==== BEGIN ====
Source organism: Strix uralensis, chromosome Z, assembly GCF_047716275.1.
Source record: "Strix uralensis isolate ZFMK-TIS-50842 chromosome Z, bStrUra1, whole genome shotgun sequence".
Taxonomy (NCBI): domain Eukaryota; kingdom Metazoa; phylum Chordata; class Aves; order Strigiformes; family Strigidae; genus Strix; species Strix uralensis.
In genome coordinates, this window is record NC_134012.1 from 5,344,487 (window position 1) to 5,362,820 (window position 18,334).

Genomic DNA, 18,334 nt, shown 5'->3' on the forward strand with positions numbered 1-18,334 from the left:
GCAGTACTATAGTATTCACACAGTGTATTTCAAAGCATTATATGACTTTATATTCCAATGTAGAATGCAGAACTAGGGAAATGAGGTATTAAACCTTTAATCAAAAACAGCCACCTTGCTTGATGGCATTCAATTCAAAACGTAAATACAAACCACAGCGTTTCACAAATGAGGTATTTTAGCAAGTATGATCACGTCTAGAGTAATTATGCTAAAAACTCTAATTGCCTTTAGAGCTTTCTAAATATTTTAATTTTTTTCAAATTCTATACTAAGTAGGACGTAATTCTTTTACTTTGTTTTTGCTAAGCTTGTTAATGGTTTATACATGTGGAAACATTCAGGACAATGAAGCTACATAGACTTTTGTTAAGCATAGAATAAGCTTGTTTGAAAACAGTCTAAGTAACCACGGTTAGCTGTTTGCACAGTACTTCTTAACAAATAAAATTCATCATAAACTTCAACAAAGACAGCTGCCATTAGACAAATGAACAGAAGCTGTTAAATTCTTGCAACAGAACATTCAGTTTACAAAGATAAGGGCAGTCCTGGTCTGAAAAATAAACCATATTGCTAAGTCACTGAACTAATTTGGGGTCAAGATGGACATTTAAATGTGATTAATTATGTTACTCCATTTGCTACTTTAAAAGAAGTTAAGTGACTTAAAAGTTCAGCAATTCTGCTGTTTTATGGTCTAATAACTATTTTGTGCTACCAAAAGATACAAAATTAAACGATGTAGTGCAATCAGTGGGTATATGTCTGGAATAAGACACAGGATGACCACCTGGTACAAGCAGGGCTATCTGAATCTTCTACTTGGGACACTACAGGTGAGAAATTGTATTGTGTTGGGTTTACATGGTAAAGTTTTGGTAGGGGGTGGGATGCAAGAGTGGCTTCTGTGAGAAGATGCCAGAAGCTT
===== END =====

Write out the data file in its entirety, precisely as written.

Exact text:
Source organism: Strix uralensis, chromosome Z, assembly GCF_047716275.1.
Source record: "Strix uralensis isolate ZFMK-TIS-50842 chromosome Z, bStrUra1, whole genome shotgun sequence".
Taxonomy (NCBI): domain Eukaryota; kingdom Metazoa; phylum Chordata; class Aves; order Strigiformes; family Strigidae; genus Strix; species Strix uralensis.
In genome coordinates, this window is record NC_134012.1 from 5,344,487 (window position 1) to 5,362,820 (window position 18,334).

Genomic DNA, 18,334 nt, shown 5'->3' on the forward strand with positions numbered 1-18,334 from the left:
GCAGTACTATAGTATTCACACAGTGTATTTCAAAGCATTATATGACTTTATATTCCAATGTAGAATGCAGAACTAGGGAAATGAGGTATTAAACCTTTAATCAAAAACAGCCACCTTGCTTGATGGCATTCAATTCAAAACGTAAATACAAACCACAGCGTTTCACAAATGAGGTATTTTAGCAAGTATGATCACGTCTAGAGTAATTATGCTAAAAACTCTAATTGCCTTTAGAGCTTTCTAAATATTTTAATTTTTTTCAAATTCTATACTAAGTAGGACGTAATTCTTTTACTTTGTTTTTGCTAAGCTTGTTAATGGTTTATACATGTGGAAACATTCAGGACAATGAAGCTACATAGACTTTTGTTAAGCATAGAATAAGCTTGTTTGAAAACAGTCTAAGTAACCACGGTTAGCTGTTTGCACAGTACTTCTTAACAAATAAAATTCATCATAAACTTCAACAAAGACAGCTGCCATTAGACAAATGAACAGAAGCTGTTAAATTCTTGCAACAGAACATTCAGTTTACAAAGATAAGGGCAGTCCTGGTCTGAAAAATAAACCATATTGCTAAGTCACTGAACTAATTTGGGGTCAAGATGGACATTTAAATGTGATTAATTATGTTACTCCATTTGCTACTTTAAAAGAAGTTAAGTGACTTAAAAGTTCAGCAATTCTGCTGTTTTATGGTCTAATAACTATTTTGTGCTACCAAAAGATACAAAATTAAACGATGTAGTGCAATCAGTGGGTATATGTCTGGAATAAGACACAGGATGACCACCTGGTACAAGCAGGGCTATCTGAATCTTCTACTTGGGACACTACAGGTGAGAAATTGTATTGTGTTGGGTTTACATGGTAAAGTTTTGGTAGGGGGTGGGATGCAAGAGTGGCTTCTGTGAGAAGATGCCAGAAGCTT